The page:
But how does that work if the outside temperature is cold, and you’re heating your van?

When it comes to condensation, the warmer it is, the lower the relative humidity and the more water vapor the air can hold. The more water vapor the air can hold, the less condensation will form.

Heat Your Van

Invest in a heating solution, such as a diesel heater, to maintain a cozy temperature, particularly during colder seasons. Combined with good ventilation (see above) and good insulation (see below) this is the most effective way to reduce condensation. But avoid propane heaters – burning propane produces a LOT of water vapor – about 1 pint of water for every pint of fuel burnt!

That’s a lot.

To overcome the moisture produced by this type of heat, you’ll need to open a lot of windows…and on a cold night, that seems to defy the point. It’s just not the most efficient way to heat your rig.

Some vanlifers will argue the case for a woodburner and the idea that they provide ‘dry’ heat…and they are good, but there is the hassle of storing logs, fitting a chimney, and generally the risks associated with fire in a small space. One thing most vanlifers will agree on: an externally vented diesel heater is the way forward. 

Insulate Your Van

Properly insulate the interior of your van to retain heat and prevent rapid cooling. Good insulation minimizes the risk of reaching the dew point temperature – the point at which condensation is caused.

Window Coverings

Utilize thermal window coverings, especially during colder nights, to minimize heat loss through windows and maintain a warmer interior.

By integrating these strategies into your van life routine, you’ll not only reduce the risks associated with condensation but also ensure a more enjoyable and comfortable journey.

In the next section, we’ll explore additional tips and equipment to help you effectively deal with condensation in your campervan, RV or motorhome.

📚 Read more: Van Life In Winter: How To Survive

Campervan interior with wood cabinetry

Ways to Deal with Condensation and Moisture in your Van 

In the world of van life, condensation is an ever-present challenge. Despite your best efforts, it may not always be possible to entirely prevent condensation from forming, but you still need to navigate the problems that condensation can cause.

With that in mind, what you can do is equip yourself with effective strategies to get rid of condensation when it occurs.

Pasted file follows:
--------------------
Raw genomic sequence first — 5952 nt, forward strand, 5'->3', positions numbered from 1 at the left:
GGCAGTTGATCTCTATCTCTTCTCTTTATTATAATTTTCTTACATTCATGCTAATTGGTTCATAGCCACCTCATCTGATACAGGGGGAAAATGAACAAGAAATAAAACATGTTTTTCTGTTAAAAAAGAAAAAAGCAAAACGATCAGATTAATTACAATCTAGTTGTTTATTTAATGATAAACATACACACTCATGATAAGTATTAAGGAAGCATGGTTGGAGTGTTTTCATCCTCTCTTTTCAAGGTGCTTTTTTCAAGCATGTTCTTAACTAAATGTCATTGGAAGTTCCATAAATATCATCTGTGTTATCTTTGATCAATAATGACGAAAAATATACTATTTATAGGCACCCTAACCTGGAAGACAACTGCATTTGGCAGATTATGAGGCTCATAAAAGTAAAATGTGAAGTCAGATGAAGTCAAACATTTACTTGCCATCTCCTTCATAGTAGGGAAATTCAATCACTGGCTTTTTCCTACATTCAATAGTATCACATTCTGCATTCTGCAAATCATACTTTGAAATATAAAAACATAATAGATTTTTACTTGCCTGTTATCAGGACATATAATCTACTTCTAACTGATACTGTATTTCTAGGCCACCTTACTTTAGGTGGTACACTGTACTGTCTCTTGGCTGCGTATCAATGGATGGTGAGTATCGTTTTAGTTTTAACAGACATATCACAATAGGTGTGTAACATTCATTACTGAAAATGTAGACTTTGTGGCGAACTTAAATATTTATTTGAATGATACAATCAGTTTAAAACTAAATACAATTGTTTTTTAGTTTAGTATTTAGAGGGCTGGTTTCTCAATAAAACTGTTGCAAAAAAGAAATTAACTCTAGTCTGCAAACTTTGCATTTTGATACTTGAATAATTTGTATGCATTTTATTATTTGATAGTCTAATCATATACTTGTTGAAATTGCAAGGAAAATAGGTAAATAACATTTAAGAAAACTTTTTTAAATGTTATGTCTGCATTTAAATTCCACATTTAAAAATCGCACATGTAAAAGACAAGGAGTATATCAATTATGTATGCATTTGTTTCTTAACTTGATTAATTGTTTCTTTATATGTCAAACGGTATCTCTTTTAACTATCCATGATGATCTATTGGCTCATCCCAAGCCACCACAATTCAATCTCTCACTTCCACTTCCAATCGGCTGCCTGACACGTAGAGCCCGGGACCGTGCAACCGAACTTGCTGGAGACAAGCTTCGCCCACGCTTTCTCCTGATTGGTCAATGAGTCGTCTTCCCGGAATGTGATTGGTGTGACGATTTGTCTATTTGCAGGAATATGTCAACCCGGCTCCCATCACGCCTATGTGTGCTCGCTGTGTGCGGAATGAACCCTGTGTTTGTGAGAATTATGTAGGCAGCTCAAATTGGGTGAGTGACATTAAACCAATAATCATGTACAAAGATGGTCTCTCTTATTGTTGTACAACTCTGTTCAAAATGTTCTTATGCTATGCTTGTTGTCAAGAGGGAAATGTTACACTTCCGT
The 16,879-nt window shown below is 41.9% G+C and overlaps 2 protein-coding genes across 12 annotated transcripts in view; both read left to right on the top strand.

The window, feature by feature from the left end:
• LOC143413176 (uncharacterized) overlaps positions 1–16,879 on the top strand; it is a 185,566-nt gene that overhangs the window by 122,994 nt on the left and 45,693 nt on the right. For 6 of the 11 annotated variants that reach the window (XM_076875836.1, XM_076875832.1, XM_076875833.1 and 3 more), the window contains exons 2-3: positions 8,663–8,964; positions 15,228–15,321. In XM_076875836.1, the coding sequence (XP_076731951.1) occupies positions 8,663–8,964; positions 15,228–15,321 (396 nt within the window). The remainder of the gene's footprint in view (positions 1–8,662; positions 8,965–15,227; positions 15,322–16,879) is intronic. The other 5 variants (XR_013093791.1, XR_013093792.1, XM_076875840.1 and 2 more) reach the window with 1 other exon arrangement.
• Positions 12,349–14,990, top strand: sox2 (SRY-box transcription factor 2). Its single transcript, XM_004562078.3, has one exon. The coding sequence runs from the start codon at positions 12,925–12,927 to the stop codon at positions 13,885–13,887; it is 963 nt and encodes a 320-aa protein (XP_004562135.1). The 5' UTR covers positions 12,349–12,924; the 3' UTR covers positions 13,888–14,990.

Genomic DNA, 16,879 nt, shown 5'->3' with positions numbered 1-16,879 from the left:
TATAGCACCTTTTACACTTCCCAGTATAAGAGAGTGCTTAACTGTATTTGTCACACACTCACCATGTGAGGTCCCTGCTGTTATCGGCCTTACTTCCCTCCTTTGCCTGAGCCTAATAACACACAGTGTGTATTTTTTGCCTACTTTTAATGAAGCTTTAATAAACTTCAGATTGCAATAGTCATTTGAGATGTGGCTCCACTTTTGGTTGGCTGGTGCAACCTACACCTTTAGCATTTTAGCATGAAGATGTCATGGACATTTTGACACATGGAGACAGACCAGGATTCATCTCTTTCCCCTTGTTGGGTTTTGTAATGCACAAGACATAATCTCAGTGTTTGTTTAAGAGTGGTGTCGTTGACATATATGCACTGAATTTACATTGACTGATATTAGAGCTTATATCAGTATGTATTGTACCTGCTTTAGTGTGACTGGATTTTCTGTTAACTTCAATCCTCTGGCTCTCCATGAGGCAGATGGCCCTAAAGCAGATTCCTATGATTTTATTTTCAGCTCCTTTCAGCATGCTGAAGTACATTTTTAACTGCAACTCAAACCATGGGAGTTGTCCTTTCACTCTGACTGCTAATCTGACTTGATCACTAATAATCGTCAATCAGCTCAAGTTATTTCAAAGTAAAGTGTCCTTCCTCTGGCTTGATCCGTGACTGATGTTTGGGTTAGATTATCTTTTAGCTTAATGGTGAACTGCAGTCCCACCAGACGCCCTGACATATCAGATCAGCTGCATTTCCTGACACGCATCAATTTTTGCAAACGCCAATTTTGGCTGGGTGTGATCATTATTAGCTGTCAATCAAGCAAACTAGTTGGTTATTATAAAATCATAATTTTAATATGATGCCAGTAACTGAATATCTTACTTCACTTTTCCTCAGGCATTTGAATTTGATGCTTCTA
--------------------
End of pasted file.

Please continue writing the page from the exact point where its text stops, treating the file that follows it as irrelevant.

In this section, we’ll explore a couple of the best practices and tools we’ve discovered to tackle condensation head-on and ensure a comfortable and moisture-free experience in your campervan or motorhome.

Whether it’s utilizing specialized cloths, or employing modern devices like window vacuums, these methods have proven invaluable in managing condensation and maintaining a cozy and dry interior. We wouldn’t try living in a van without these!

Absorbent Cloths: Chamois Cloth vs. Microfiber Towel

When condensation occurs, it’s essential to address it promptly. Two handy tools for this purpose are chamois cloths and microfiber towels, each with its advantages:

Chamois Cloth: A chamois cloth, made from natural or synthetic materials, excels at absorbing moisture quickly. It’s especially useful for wiping down surfaces where condensation has formed, such as windows or metal surfaces. Chamois cloths are known for their high absorbency and streak-free drying capabilities.

Microfiber Towel: Microfiber towels are versatile and highly absorbent, making them a valuable addition to your van life toolkit. They can handle various tasks, from cleaning and drying surfaces to wiping away condensation. Microfiber towels are also machine washable, making them easy to maintain.

Personally, we love a good chamois! Less potential for fuzz, and vey absorbant if used regularly. They may start the season dry and crusty, but after a few uses…they out-perform microfiber towels for us.

Just be careful where you store towels and cloths in the interior of the van – it seems counterproductive to dry your windows, then leave the wet cloth in the same space. We find the glovebox in the cab is a good option.

Window Vacuum

A window vacuum – such as the Karcher Window Vac – is a handy device designed to quickly and efficiently remove condensation from windows and other smooth surfaces – it’s a great ally in the battle against the dangers if condensation. Here’s how it can be a game-changer in your fight against condensation:

Effortless Condensation Removal

Window vacuums use suction and a rubber blade to effectively and streak-free remove moisture. They are particularly useful on windows and glass surfaces prone to condensation.